Disability snooker has made significant strides since the formation of World Disability Billiards and Snooker (WDBS) three years ago.
A subsidiary company of snooker’s world governing body the World Professional Billiards and Snooker Association (WPBSA), WDBS has hosted regular weekend events including a mix of competitive tournaments and open days since 2015 for people with disabilities to enjoy snooker. Open to people with physical disabilities (wheelchair and ambulant), as well as learning and sensory disabilities including hearing and visual impairments, WDBS events aim to be as inclusive as possible.
Through a combination of extensive promotion both through social media and local disability groups, as well as word of mouth from people who have enjoyed being involved at events, WDBS has seen significant growth in recent months. The WDBS Welsh Open in July saw an impressive 55 entries received for the weekend competition, a record subsequently shattered at the Fizz Open Disability Snooker Championship in September with over 80 players competing across the weekend.
As well as those participating in the weekend tournaments, WDBS has also welcomed several local disability groups to its Friday Open Days, with many people with disabilities given the opportunities to try snooker under the guidance of accredited WPBSA World Snooker coaches.
Through its close relationship with both the WPBSA and World Snooker, WDBS has been able to create new opportunities for players outside of its own events, for example to compete at able bodied tournaments on the World Seniors Snooker Tour and World Snooker Q School.
Players have also been able visit professional events, receiving backstage tours and the opportunity to meet their heroes and key figures in the sport, including international Paralympic broadcaster and snooker MC Rob Walker and former world professional champion Shaun Murphy who have both visited events.
The highlight comes each April at the professional World Championship in Sheffield when players are invited to be a part of the annual World Snooker Disability Day, Including an exclusive backstage tour of the Crucible Theatre and the chance to take part at ‘Cue Zone’ with the BBC presentation team.
The long-term ambition of WDBS remains to see snooker restored to its rightful place at the Paralympic Games. It is a little-known fact that snooker was one of the founding sports of the Paralympic Movement at Stoke Mandeville and was included at the Games as recently as 1988 in Seoul when the late Mick Langley claimed the gold medal.
Key to securing a Paralympic return is for WDBS to encourage greater international participation and there has been significant progress in achieving this goal in recent months.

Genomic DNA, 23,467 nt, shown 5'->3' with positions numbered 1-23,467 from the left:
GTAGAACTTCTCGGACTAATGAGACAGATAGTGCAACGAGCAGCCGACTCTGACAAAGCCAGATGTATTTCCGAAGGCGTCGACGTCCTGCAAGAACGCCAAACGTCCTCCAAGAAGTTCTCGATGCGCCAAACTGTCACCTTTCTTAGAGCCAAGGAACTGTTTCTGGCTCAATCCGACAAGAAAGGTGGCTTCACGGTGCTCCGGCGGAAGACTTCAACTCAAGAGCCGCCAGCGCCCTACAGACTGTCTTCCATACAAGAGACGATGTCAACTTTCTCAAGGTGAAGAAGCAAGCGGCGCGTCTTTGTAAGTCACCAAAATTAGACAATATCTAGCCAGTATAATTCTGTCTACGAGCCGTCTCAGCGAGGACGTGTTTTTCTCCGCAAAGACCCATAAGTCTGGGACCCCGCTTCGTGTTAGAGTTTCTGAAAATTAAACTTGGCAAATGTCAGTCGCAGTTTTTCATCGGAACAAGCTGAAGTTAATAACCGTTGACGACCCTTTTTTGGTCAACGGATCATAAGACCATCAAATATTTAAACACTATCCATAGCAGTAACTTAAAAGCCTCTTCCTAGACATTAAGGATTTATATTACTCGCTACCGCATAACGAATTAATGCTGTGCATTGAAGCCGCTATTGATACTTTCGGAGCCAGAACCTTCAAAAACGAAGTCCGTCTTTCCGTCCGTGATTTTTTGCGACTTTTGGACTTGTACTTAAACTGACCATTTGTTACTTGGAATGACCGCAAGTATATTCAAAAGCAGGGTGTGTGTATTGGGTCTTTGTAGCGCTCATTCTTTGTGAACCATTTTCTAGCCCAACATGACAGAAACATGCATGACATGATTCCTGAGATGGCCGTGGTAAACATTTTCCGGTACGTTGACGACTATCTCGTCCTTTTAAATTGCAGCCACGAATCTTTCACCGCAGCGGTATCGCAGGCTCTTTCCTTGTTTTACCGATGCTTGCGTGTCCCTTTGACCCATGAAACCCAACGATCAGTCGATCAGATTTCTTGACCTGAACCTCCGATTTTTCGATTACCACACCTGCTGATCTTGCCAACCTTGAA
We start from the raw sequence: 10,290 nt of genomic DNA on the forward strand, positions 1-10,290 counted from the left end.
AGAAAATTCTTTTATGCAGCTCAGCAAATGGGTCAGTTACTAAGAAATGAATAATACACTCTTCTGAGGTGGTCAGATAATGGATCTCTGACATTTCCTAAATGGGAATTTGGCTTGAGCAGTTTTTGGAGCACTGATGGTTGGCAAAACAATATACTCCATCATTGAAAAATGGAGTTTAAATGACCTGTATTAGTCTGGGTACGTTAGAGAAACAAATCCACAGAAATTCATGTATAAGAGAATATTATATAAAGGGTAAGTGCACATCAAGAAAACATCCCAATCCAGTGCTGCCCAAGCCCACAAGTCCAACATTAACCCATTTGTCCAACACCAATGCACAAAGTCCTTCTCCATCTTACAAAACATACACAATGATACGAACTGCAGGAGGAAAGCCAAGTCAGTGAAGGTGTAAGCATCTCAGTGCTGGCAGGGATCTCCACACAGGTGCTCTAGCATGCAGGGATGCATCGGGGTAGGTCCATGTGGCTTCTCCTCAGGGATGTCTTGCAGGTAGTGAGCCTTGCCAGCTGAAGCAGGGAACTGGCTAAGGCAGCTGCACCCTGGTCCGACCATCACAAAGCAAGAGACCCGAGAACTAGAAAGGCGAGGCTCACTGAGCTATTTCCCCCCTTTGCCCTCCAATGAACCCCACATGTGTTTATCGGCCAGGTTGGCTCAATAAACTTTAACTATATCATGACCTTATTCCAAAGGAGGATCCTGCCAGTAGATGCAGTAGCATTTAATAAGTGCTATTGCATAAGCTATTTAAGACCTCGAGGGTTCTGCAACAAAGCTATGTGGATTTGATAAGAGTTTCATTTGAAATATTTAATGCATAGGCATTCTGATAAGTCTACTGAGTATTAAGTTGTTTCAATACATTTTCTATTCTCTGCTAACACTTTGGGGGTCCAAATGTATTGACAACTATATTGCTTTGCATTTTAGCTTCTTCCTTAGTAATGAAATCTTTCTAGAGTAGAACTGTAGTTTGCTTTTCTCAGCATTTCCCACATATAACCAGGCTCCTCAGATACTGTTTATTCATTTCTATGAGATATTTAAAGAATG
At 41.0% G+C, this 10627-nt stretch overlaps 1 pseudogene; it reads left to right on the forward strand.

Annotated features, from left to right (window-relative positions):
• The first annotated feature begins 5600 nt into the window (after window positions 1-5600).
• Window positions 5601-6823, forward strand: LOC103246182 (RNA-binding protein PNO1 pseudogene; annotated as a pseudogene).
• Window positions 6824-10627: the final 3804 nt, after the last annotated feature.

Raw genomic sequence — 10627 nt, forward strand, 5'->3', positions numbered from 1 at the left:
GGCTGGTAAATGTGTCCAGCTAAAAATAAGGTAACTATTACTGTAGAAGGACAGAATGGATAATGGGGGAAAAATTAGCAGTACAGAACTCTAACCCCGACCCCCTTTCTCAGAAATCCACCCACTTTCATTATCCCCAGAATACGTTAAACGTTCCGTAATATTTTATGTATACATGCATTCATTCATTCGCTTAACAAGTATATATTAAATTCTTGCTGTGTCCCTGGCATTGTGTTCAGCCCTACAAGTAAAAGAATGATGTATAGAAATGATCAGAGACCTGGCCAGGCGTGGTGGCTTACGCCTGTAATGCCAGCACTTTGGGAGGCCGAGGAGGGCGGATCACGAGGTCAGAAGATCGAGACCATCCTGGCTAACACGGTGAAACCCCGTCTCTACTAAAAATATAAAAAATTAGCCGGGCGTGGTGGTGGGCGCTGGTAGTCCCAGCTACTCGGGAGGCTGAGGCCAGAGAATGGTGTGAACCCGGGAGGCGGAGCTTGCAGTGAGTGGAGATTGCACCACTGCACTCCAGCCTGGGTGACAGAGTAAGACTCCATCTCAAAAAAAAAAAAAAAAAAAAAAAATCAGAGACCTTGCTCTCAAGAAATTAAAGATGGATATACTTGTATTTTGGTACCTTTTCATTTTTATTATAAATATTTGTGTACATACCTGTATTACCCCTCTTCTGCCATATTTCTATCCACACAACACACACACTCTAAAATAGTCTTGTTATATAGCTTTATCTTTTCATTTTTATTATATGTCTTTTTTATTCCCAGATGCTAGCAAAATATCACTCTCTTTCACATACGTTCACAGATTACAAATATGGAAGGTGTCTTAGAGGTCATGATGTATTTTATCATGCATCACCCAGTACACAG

Earlier this year WDBS held its inaugural Belgian Open, the first WDBS event outside of the UK as featured during the BBC’s coverage of this year’s professional World Championship in the spring. WDBS has also welcomed players from Hong Kong, Poland, Belgium and India to UK-based events in recent months with new enquiries being received on a regular basis.
Through its membership of the World Snooker Federation, snooker’s International Federation supported by the WPBSA, WDBS has established close relationships with approximately 50 national and regional federations across the globe. WDBS is keen to work with both other countries to host new disability tournaments and also to provide opportunities for disabled players to compete in major able-bodied tournaments.
China open day
Snooker has of course seen its most significant growth in the professional game in China over the past decade and earlier this year WDBS Chairman Nigel Mawer and WPBSA Sport Development Manager Chris Hornby visited the China Administration of Sports for Persons with Disabilities (CASPD) in Beijing to explore future partnership opportunities.
Following successful talks, a unique open day was held at Beijing’s WPBSA-CBSA World Snooker Academy in early August with the support of the Beijing Disabled Persons’ Federation, WPBSA, CBSA, and Beijing Rigour Culture & Media. More than 40 disabled people were given the chance to try snooker through fun activities and exercises arranged by CBSA coaches and WDBS will continue to work with its partners to provide further opportunities in the future.
“A sport for all”
Nigel Mawer, vice-chairman of the WPBSA has chaired WDBS since its formation in 2015 and Is proud of the growth that he has witnessed during that time.
“I am extremely proud of how WDBS has developed and grown over the past three years,” said Mawer. “I would like to thank every single player, parent/family member, carer, official and director who has helped and supported us on our journey this far. Although WDBS is still in its infancy as an organisation and we have a lot of work still to do to reach our ultimate goal of getting snooker back into the Paralympic Games, we have already come a long way since our first event in Gloucester.”
It is however perhaps the coming years that are most exciting as WDBS looks to capitalise on the expansion it has witnessed so far.
“Our aims over the next few years are to grow the number of countries involved and add more international events to our existing calendar,” continued Mawer. “We see snooker as sport for all and WDBS will continue to raise the standards and create new opportunities for disabled players to challenge alongside any other player to compete as professionals. WDBS is also working hard to introduce grassroots projects internationally to develop the next generation of disabled snooker players. We are hoping to use technology in ambitious and innovative ways to remove barriers and bring players with disabilities together more easily. We have big plans and I am looking forward to see where we will be in another three years.”